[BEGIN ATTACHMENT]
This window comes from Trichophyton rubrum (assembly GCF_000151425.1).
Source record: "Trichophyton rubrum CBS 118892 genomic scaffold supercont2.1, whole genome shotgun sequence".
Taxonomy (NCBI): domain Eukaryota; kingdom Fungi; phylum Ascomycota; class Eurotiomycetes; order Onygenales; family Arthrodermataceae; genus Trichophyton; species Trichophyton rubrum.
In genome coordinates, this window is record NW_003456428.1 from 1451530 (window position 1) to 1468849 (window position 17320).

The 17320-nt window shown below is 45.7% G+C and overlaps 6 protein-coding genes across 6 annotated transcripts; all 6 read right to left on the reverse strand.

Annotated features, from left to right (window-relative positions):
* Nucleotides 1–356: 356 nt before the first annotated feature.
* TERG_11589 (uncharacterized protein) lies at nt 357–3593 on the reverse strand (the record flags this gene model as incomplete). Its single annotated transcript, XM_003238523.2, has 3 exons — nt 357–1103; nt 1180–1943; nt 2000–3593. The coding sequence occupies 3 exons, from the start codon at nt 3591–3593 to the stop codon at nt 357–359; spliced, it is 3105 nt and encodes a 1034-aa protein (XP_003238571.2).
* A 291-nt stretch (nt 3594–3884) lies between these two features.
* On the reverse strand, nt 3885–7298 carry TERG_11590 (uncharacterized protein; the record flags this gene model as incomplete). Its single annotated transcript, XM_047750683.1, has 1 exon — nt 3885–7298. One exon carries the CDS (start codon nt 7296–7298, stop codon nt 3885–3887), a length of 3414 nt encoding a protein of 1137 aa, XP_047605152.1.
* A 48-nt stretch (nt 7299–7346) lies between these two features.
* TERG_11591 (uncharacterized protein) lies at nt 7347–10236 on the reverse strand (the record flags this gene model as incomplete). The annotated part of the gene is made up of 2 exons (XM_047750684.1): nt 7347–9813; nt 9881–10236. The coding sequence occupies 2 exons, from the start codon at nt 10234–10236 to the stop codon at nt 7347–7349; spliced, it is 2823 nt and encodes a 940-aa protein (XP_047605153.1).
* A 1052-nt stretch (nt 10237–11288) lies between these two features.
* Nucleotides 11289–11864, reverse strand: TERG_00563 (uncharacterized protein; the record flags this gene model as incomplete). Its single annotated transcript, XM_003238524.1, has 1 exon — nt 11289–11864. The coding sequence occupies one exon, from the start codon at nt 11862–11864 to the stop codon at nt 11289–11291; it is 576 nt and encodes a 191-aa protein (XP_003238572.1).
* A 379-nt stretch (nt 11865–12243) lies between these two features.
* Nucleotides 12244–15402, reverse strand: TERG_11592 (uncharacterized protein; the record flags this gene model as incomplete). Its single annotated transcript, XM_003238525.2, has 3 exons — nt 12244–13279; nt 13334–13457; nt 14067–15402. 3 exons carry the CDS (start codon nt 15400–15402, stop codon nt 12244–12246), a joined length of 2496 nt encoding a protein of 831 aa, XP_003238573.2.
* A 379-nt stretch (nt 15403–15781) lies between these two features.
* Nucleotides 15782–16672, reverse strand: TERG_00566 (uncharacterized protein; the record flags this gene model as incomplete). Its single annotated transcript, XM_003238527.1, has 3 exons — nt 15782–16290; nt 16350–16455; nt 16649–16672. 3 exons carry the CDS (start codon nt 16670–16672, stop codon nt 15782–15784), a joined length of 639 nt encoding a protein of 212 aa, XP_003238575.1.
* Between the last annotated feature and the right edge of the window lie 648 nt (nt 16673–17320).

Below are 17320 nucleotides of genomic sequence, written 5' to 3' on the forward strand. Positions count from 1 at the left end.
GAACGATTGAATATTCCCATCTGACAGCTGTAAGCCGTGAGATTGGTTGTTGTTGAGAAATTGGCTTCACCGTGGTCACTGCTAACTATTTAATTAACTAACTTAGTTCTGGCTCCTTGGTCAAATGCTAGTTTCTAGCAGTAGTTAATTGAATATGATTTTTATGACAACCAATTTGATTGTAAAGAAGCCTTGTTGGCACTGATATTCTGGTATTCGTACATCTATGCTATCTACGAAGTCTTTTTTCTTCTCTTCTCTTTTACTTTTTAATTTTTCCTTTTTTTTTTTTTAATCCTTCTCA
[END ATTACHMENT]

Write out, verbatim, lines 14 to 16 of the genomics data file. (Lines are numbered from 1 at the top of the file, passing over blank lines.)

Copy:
* Nucleotides 11289–11864, reverse strand: TERG_00563 (uncharacterized protein; the record flags this gene model as incomplete). Its single annotated transcript, XM_003238524.1, has 1 exon — nt 11289–11864. The coding sequence occupies one exon, from the start codon at nt 11862–11864 to the stop codon at nt 11289–11291; it is 576 nt and encodes a 191-aa protein (XP_003238572.1).
* A 379-nt stretch (nt 11865–12243) lies between these two features.
* Nucleotides 12244–15402, reverse strand: TERG_11592 (uncharacterized protein; the record flags this gene model as incomplete). Its single annotated transcript, XM_003238525.2, has 3 exons — nt 12244–13279; nt 13334–13457; nt 14067–15402. 3 exons carry the CDS (start codon nt 15400–15402, stop codon nt 12244–12246), a joined length of 2496 nt encoding a protein of 831 aa, XP_003238573.2.